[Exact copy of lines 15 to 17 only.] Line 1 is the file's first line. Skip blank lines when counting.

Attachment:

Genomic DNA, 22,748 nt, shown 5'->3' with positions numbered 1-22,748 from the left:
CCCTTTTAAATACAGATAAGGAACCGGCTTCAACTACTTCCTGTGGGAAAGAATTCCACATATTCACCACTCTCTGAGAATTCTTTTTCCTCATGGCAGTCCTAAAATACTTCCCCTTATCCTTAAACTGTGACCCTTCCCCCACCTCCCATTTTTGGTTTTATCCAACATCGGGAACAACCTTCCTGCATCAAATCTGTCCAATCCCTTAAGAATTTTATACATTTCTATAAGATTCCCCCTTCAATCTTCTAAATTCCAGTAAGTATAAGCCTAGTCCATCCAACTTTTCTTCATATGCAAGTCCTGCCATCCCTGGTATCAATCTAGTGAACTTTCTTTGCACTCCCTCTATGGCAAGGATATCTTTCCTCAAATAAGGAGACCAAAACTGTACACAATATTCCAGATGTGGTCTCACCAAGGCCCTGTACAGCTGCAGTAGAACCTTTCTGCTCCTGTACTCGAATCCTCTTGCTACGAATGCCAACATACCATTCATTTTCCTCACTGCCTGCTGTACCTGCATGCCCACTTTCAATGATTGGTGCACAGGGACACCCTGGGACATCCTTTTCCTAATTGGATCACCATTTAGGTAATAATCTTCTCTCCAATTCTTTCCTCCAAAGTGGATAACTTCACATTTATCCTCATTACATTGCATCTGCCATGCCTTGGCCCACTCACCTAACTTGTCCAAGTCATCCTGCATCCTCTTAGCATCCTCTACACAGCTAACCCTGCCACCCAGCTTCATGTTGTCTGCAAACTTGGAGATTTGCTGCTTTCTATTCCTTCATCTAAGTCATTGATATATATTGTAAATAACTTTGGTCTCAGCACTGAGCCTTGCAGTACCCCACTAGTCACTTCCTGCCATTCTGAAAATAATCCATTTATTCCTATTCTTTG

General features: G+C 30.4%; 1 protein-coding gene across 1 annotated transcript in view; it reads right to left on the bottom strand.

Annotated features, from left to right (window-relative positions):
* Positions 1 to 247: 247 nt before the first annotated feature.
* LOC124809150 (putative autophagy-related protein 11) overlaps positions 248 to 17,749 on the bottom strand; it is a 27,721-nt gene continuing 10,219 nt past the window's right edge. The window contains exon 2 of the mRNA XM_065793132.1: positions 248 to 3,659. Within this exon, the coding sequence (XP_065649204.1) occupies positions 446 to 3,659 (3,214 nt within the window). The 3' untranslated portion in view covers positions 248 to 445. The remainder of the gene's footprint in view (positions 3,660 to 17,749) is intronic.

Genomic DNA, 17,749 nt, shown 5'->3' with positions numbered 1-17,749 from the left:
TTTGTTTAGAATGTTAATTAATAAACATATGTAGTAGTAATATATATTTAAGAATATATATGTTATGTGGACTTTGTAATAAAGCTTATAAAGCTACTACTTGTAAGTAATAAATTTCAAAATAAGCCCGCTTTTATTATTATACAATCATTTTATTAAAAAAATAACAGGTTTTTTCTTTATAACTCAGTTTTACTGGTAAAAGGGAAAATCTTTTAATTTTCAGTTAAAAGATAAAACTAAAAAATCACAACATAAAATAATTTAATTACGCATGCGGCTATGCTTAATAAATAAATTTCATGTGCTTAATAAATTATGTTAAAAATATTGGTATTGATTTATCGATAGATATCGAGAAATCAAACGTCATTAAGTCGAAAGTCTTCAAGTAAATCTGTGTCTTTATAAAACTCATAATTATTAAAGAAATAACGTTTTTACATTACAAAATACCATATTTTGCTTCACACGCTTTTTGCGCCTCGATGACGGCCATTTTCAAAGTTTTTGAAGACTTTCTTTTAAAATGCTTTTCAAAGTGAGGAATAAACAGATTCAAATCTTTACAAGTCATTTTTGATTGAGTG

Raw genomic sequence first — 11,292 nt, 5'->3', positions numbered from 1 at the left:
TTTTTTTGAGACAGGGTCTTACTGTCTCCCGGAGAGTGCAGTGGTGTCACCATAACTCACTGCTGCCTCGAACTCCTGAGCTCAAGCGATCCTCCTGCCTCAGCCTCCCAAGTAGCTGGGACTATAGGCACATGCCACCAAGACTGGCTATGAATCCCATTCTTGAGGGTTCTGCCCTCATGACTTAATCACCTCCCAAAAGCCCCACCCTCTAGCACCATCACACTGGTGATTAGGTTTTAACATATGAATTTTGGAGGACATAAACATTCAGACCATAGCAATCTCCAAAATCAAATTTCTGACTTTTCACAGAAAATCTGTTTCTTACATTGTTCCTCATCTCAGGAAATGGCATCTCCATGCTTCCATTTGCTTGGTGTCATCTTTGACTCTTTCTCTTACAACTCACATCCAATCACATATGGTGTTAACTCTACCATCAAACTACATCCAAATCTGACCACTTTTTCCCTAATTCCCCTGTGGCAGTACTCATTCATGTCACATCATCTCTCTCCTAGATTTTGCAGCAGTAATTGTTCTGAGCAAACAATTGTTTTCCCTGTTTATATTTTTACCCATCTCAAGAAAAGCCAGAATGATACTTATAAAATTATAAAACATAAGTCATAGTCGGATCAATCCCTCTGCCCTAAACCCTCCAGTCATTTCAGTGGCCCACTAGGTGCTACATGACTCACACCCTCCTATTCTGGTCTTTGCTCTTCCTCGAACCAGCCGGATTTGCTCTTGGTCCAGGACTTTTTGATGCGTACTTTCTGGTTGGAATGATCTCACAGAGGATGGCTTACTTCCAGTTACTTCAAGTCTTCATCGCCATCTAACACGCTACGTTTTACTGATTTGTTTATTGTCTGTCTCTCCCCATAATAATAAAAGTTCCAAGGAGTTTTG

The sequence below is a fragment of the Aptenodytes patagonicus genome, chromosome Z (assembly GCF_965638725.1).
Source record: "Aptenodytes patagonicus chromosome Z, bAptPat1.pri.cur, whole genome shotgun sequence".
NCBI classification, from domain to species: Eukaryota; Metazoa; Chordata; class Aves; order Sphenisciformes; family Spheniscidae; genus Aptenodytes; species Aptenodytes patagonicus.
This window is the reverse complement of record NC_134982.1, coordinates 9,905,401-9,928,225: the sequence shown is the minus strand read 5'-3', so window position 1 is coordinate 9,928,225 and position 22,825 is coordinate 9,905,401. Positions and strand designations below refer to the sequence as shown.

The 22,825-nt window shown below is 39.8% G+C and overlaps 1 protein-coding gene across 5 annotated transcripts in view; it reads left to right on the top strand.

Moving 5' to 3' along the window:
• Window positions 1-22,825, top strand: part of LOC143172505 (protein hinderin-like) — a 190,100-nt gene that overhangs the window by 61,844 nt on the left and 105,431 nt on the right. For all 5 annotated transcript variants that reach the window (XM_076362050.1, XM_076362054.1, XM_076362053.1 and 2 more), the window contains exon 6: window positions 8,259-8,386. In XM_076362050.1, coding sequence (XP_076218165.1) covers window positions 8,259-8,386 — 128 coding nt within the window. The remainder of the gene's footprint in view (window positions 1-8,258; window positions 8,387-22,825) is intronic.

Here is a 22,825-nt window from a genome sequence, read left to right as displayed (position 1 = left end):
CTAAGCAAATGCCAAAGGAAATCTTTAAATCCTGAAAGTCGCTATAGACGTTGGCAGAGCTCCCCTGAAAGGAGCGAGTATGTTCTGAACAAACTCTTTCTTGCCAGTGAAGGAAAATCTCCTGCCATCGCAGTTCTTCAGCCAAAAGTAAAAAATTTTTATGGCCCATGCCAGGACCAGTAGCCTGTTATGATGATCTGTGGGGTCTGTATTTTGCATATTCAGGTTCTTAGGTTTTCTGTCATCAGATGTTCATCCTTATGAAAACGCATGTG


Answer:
The 22,825-nt window shown below is 39.8% G+C and overlaps 1 protein-coding gene across 5 annotated transcripts in view; it reads left to right on the top strand.

Moving 5' to 3' along the window:
• Window positions 1-22,825, top strand: part of LOC143172505 (protein hinderin-like) — a 190,100-nt gene that overhangs the window by 61,844 nt on the left and 105,431 nt on the right. For all 5 annotated transcript variants that reach the window (XM_076362050.1, XM_076362054.1, XM_076362053.1 and 2 more), the window contains exon 6: window positions 8,259-8,386. In XM_076362050.1, coding sequence (XP_076218165.1) covers window positions 8,259-8,386 — 128 coding nt within the window. The remainder of the gene's footprint in view (window positions 1-8,258; window positions 8,387-22,825) is intronic.